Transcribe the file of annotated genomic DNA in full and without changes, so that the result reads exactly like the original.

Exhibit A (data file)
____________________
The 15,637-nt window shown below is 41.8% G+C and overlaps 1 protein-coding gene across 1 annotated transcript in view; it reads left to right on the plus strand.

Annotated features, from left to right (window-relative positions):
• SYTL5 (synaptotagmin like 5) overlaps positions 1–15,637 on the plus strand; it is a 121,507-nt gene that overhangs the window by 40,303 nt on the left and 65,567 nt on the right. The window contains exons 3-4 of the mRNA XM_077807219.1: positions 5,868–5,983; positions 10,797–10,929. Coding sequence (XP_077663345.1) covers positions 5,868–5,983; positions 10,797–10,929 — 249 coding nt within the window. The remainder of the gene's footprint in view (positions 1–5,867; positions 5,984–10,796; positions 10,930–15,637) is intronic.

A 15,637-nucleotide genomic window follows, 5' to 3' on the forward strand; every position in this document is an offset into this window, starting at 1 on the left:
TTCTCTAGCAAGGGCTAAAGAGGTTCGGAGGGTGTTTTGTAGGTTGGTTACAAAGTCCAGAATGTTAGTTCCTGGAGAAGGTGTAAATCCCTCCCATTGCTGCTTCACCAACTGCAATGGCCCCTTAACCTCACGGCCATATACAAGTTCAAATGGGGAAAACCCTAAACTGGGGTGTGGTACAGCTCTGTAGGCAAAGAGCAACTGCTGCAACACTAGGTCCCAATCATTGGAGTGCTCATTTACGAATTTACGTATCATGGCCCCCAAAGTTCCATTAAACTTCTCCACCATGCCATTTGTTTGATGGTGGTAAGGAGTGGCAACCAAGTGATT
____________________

The 15,637-nt window shown below is 41.8% G+C and overlaps 1 protein-coding gene across 1 annotated transcript in view; it reads left to right on the plus strand.

Annotated features, from left to right (window-relative positions):
• SYTL5 (synaptotagmin like 5) overlaps positions 1–15,637 on the plus strand; it is a 121,507-nt gene that overhangs the window by 40,303 nt on the left and 65,567 nt on the right. The window contains exons 3-4 of the mRNA XM_077807219.1: positions 5,868–5,983; positions 10,797–10,929. Coding sequence (XP_077663345.1) covers positions 5,868–5,983; positions 10,797–10,929 — 249 coding nt within the window. The remainder of the gene's footprint in view (positions 1–5,867; positions 5,984–10,796; positions 10,930–15,637) is intronic.

A 15,637-nucleotide genomic window follows, 5' to 3' on the forward strand; every position in this document is an offset into this window, starting at 1 on the left:
TTCTCTAGCAAGGGCTAAAGAGGTTCGGAGGGTGTTTTGTAGGTTGGTTACAAAGTCCAGAATGTTAGTTCCTGGAGAAGGTGTAAATCCCTCCCATTGCTGCTTCACCAACTGCAATGGCCCCTTAACCTCACGGCCATATACAAGTTCAAATGGGGAAAACCCTAAACTGGGGTGTGGTACAGCTCTGTAGGCAAAGAGCAACTGCTGCAACACTAGGTCCCAATCATTGGAGTGCTCATTTACGAATTTACGTATCATGGCCCCCAAAGTTCCATTAAACTTCTCCACCATGCCATTTGTTTGATGGTGGTAAGGAGTGGCAACCAAGTGATT